European agriculture co-operatives have been engaged on this topic for years. Thanks to the advance and exchange of knowledge on the improvement of production, the agriculture sector has decreased its emissions by 20% from the 1990s. This commitment continues and with more sense of urgency. Working together with farmers and scientists, agri co-ops can help further improvement of practices by investing in new technologies, precision farming, digitalisation, training and knowledge exchange. Agriculture is not only the sector that emits but also a sector that can sequestrate carbon, so further investments towards the full utilisation of this potential is one of the priorities.
How would a EU-Mercosur agreement impact European agri co-ops?
Cogeca is in general supportive of trade, as long as it is balanced and fair. Each concluded agreement must be balanced in all its chapters and agriculture should not pay the price. To this extent EU-Mercosur deal as any other should respect that, otherwise the impact can be negative for our farmers and therefore also our co-operatives.
Copa-Cogeca has recently warned that even if a reduction in EU agricultural emissions could result from the Farm to Fork strategy, a large part of it would come from the relocation of our production to third countries. How could this issue be addressed?
There are various ways in which this could be prevented, first of all by enabling and not endangering the production in Europe, which is already following the highest production standards in the world. Policy coherence, especially between policies that concern production requirements and trade policy. Further investments in research, innovation and digitalisation in the sector are also important. In addition, carbon border adjustment mechanism and mirroring clauses are some of the possibilities we are also evaluating at the moment.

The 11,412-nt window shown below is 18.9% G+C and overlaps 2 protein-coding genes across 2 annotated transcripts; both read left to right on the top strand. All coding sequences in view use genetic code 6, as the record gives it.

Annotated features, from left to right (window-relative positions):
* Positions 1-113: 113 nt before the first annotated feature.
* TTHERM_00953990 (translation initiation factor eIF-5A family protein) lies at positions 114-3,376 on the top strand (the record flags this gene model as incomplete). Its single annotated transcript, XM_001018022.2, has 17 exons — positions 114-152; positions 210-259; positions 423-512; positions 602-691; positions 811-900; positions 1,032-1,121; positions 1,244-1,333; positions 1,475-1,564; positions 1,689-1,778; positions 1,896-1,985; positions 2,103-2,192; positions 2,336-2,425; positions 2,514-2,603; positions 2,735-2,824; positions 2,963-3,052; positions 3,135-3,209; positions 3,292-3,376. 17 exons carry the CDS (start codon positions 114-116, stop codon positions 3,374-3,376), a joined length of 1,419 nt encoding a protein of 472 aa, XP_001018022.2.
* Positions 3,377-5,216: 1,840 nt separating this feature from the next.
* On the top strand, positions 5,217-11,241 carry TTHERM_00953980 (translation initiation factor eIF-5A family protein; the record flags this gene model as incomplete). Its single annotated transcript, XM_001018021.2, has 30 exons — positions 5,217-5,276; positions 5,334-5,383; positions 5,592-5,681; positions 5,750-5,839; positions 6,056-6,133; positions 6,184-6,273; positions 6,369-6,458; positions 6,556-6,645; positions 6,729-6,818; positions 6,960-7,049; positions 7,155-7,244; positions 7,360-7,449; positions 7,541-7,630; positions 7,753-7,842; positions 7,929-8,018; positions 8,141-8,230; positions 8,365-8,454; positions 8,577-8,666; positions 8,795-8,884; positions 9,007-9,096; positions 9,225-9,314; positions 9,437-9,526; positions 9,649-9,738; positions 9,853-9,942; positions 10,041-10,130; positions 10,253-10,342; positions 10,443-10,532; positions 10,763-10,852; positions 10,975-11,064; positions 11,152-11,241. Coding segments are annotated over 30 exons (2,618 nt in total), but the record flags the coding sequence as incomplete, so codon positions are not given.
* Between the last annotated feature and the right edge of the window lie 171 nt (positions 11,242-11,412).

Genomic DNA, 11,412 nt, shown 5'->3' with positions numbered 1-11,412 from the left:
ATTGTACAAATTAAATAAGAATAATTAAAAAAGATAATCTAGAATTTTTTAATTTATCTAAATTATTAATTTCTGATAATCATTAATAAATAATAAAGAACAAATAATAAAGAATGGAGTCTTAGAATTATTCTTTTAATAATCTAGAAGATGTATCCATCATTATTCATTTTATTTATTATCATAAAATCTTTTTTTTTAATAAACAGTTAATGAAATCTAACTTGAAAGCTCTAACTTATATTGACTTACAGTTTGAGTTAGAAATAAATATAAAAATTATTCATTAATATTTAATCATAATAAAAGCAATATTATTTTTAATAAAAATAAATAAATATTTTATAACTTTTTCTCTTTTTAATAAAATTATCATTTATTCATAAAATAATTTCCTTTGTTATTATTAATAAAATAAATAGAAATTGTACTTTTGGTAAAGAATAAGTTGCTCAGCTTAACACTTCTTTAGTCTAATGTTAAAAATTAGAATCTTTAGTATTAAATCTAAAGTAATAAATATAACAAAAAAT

What are your members’ main concerns with regards to the proposed Farm to Fork Strategy?
Farm to Form Strategy has been a very controversial issue for the sector. The initial strategy proposed by the Commission was already problematic as it proposed objectives which many of our sectors find problematic, considering there are not sufficient alternative tools they could turn to and maintain production levels. Now this strategy has been taken further by the European Parliament. The recently adopted report from the Agriculture and Environment committees has raised some serious red flags. Despite a growing amount of evidence on the impact of the Farm to Fork strategy, and despite repeated warnings from a large number of stakeholders, MEPs have decided to add several new requirements to the initial proposal from the Commission. These new proposals on the future of PPPs, or on a tax on certain food products, as well as the rest of the strategy have not been subject to preliminary assessments.
However, it should also be noted that the final text contains some interesting proposals and advances, particularly when it comes to innovation, carbon farming, trade and also the strengthening of agri co-operatives. We are very glad to see that MEPs asked to promote co-operatives as a tool to improve farmers’ resilience, strengthening them in the food supply chain.